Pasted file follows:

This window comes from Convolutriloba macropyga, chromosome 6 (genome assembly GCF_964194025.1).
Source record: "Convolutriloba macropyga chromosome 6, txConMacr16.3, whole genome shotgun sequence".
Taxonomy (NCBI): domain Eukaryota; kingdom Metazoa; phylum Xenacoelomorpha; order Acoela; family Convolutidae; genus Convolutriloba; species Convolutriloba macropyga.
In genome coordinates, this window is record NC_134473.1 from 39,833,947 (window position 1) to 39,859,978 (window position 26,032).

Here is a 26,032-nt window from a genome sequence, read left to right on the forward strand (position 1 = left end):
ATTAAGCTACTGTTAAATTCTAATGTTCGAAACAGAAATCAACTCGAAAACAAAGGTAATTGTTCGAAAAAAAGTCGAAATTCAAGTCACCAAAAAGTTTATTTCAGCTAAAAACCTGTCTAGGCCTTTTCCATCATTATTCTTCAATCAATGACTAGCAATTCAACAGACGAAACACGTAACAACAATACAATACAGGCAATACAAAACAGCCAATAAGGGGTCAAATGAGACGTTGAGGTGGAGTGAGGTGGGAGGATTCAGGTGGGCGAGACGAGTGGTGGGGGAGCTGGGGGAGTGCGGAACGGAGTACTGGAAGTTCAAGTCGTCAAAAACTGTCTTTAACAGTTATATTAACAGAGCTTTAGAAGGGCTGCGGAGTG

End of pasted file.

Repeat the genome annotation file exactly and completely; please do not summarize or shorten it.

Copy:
This window comes from Convolutriloba macropyga, chromosome 6 (genome assembly GCF_964194025.1).
Source record: "Convolutriloba macropyga chromosome 6, txConMacr16.3, whole genome shotgun sequence".
Taxonomy (NCBI): domain Eukaryota; kingdom Metazoa; phylum Xenacoelomorpha; order Acoela; family Convolutidae; genus Convolutriloba; species Convolutriloba macropyga.
In genome coordinates, this window is record NC_134473.1 from 39,833,947 (window position 1) to 39,859,978 (window position 26,032).

Here is a 26,032-nt window from a genome sequence, read left to right on the forward strand (position 1 = left end):
ATTAAGCTACTGTTAAATTCTAATGTTCGAAACAGAAATCAACTCGAAAACAAAGGTAATTGTTCGAAAAAAAGTCGAAATTCAAGTCACCAAAAAGTTTATTTCAGCTAAAAACCTGTCTAGGCCTTTTCCATCATTATTCTTCAATCAATGACTAGCAATTCAACAGACGAAACACGTAACAACAATACAATACAGGCAATACAAAACAGCCAATAAGGGGTCAAATGAGACGTTGAGGTGGAGTGAGGTGGGAGGATTCAGGTGGGCGAGACGAGTGGTGGGGGAGCTGGGGGAGTGCGGAACGGAGTACTGGAAGTTCAAGTCGTCAAAAACTGTCTTTAACAGTTATATTAACAGAGCTTTAGAAGGGCTGCGGAGTG